I’ll admit it – I’ve been spoiled lately on the iOS point & click adventure front. My most recent reviews were both outstanding games: The Secret of Monkey Island and Hector: Badge of Carnage. I’ve loved the Monkey Island games for as long as I can remember (which has got to be at least a month), so when I saw Monkey Island 2: LeChuck’s Revenge on sale for Talk Like a Pirate Day, it was an easy purchasing decision. In the week since then, I’ve played the game from start to finish, and I’m starting to think that I hadn’t played this entry in the series before, because in my opinion, it really doesn’t hold up to its siblings.
Monkey Island 2 starts up some time after the events of The Secret of Monkey Island. Although having played that game will help you catch certain references, it’s not an absolute necessity: you’ll get recaps, and at least one character has a dialogue option of “don’t I know you from somewhere?” Between the games, our hero Guybrush has been dumped by the love of his life, Governor Elaine Marley. She has moved to another island, and he has begun to search for the legendary treasure of Big Whoop.
Obviously, it wouldn’t be much of a game if the treasure was easy to find. In fact, as the game progresses, Guybrush finds that he will have to search out four map pieces just to know where he should look for Big Whoop. Sadly, the path to finding those map pieces is much more convoluted than it needs to be, and it’s filled with more red herrings than a fish market. Under what circumstances was it logical for me to think that I could open a lighthouse model? How could I have possibly known that I should combine the blue and yellow drinks to make me spit farther and win the contest? Why was I even competing in the contest anyway, except “because it was there?” Why are there peg legs everywhere that I can try for, but can never quite get my hands on? I don’t know – turns out that I never needed one! How could I have possibly guessed that the way to the right trap door was to open the window and use the telescope with the statue? That doesn’t even make sense! I’m a genre veteran, and still I gave up and consulted a walkthrough and the in-game hints system several times.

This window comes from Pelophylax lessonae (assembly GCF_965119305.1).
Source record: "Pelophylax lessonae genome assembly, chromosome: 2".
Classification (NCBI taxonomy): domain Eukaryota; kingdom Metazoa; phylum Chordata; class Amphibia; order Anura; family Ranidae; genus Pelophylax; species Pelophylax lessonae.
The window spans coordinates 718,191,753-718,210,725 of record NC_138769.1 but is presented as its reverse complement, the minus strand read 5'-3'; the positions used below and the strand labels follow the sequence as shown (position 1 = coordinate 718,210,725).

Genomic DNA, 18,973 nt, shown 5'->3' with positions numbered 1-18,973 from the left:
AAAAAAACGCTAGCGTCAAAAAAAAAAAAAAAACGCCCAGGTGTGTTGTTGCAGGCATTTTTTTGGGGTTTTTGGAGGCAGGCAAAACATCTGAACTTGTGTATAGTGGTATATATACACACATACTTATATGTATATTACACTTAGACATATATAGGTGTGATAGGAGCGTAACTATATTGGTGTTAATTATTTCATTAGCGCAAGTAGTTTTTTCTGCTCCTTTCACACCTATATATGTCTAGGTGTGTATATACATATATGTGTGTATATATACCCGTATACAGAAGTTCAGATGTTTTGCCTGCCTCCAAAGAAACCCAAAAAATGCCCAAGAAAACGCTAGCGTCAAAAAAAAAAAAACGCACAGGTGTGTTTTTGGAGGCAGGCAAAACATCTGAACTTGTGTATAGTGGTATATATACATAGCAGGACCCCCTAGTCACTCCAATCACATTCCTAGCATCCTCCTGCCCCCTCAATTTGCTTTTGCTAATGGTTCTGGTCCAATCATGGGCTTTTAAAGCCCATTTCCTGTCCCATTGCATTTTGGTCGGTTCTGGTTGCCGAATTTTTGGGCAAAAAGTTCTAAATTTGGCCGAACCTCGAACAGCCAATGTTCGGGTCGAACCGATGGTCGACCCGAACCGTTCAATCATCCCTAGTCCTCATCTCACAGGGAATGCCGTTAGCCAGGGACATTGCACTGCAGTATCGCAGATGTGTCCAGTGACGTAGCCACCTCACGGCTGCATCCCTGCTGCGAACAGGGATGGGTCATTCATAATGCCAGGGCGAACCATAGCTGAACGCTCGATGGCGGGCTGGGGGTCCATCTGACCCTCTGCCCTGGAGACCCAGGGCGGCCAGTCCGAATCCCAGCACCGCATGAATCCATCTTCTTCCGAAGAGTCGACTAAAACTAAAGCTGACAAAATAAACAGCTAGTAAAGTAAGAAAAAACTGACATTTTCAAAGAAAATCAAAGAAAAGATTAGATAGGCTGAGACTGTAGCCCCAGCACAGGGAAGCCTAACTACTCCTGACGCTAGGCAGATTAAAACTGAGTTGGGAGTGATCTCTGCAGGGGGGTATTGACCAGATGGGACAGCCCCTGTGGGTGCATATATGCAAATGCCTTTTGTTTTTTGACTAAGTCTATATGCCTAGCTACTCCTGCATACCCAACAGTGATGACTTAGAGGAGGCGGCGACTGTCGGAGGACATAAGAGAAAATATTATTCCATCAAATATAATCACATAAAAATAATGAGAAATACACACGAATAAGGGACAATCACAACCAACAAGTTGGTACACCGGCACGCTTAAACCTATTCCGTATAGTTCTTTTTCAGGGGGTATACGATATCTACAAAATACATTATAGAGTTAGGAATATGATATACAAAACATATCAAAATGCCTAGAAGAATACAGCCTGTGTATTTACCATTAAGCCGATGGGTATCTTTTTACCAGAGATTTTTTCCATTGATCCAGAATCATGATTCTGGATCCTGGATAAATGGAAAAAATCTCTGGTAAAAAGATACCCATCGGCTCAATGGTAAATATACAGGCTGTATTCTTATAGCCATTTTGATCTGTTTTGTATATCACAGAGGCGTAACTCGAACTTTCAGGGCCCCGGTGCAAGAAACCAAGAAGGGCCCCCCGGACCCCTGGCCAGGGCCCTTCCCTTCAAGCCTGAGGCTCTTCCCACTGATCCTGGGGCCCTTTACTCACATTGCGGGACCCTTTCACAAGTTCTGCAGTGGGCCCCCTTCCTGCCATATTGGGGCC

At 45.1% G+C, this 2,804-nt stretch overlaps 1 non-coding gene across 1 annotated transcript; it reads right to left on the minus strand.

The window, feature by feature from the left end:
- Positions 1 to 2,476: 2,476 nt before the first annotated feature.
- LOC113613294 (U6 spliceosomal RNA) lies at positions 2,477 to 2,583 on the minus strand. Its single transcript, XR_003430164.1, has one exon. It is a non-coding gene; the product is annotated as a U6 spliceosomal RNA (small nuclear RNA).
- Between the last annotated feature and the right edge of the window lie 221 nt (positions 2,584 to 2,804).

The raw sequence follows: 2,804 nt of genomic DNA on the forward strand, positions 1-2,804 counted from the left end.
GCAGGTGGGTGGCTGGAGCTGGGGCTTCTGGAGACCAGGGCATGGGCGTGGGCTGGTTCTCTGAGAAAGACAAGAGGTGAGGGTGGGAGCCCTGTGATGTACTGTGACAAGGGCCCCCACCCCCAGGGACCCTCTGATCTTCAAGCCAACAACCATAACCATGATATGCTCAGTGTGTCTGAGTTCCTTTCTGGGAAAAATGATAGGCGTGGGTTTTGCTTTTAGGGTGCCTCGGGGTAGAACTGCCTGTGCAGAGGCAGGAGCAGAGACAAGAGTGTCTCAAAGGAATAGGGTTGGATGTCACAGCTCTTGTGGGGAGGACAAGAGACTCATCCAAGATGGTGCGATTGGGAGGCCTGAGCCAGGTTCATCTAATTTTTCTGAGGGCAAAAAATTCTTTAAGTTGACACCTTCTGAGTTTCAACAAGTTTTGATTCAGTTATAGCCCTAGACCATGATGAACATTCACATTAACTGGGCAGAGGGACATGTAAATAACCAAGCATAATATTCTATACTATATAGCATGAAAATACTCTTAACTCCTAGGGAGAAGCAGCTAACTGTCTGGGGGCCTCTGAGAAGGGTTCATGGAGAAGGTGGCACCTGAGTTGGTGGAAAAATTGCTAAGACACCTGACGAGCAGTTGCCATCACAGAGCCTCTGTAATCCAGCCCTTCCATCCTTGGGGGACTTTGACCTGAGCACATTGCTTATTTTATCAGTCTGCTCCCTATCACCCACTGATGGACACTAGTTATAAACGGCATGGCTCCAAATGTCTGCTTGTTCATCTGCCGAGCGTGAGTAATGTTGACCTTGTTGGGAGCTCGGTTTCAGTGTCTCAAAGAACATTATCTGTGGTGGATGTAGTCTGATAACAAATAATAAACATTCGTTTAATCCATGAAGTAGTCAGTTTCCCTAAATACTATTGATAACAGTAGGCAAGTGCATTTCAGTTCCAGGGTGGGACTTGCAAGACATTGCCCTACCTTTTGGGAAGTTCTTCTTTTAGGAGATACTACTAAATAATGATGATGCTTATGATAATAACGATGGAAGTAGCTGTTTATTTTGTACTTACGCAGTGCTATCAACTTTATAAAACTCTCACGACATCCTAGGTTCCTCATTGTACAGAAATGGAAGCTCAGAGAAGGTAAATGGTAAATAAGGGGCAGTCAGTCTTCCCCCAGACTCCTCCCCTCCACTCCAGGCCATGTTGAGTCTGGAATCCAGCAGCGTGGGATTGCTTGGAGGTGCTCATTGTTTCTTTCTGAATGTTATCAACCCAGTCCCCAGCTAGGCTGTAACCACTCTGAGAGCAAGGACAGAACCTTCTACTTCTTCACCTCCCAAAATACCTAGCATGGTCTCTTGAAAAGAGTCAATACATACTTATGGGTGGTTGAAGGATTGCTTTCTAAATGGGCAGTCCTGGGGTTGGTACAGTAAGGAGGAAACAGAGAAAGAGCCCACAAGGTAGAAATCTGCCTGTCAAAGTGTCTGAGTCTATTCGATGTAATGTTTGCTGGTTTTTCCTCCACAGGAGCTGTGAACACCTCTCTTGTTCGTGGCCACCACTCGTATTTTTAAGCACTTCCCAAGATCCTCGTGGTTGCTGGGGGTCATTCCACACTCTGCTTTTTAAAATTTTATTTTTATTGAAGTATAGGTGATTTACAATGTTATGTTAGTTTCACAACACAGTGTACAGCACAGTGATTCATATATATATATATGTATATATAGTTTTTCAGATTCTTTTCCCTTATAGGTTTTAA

One last gripe before I move on to some nice things: I haven’t been this disappointed in a game’s ending in a long time. The entire end sequence is made frustrating by a timed puzzle that doesn’t work well with the game’s control scheme, although it is definitely not impossible. And then the final scene… all I can say without making spoilers is “argh.” Still, I have to admit that a few of the lines made me laugh, and since LucasArts owns the rights to other properties, they were able to make jokes about Indiana Jones and the like without having to “disguise” what they were referring to, which was nice.
Puzzle and ending issues aside, this game both looks and sounds great. As with the series’ first outing on the iOS, a swipe of two fingers down the screen switches between the original graphics and music and the newer, Special Edition versions. The game did not originally feature voice acting, but the Special Edition added it, and it’s extremely well done. Interestingly, the updated graphics aren’t done in the same style as they were in the first game, but the new style is awesome. That’s no slam on the originals, though, because the source material there was pretty great to begin with. I switched to the original version on more than one occasion just because I could. Both versions of the music are great as well, and that’s saying something. How many games get the music right twice? Kudos to the team that built the special editions of both Monkey Islands 1 and 2, because they really knocked it out of the park in both games.
Unlike the first iOS Monkey island, you have a choice when it comes to controls in Monkey Island 2. You can control by direct touch, where you poke the items you want to use, or by using a virtual mouse, as in the first game. Both methods work well – I played roughly half of the game with each – but if you played the first game on the iOS, it’s worth noting that they’ve made some improvements to the way the virtual mouse system works. Specifically, double-tapping to take the default action on an object is a lot easier this time around.
As I said, I’m a huge fan of this series, and as such, it hurts that I can’t unconditionally recommend this game. However, it’s a case where great graphics, sound, and controls just don’t make up for frustrating game design and an incredibly disappointing ending. I spent too much of my time wondering what I could possibly do to move forward or why I was doing what I was doing. When a game costs as little as iOS games typically do, it’s a lot easier to get your money’s worth, but I still feel like this game pushes it.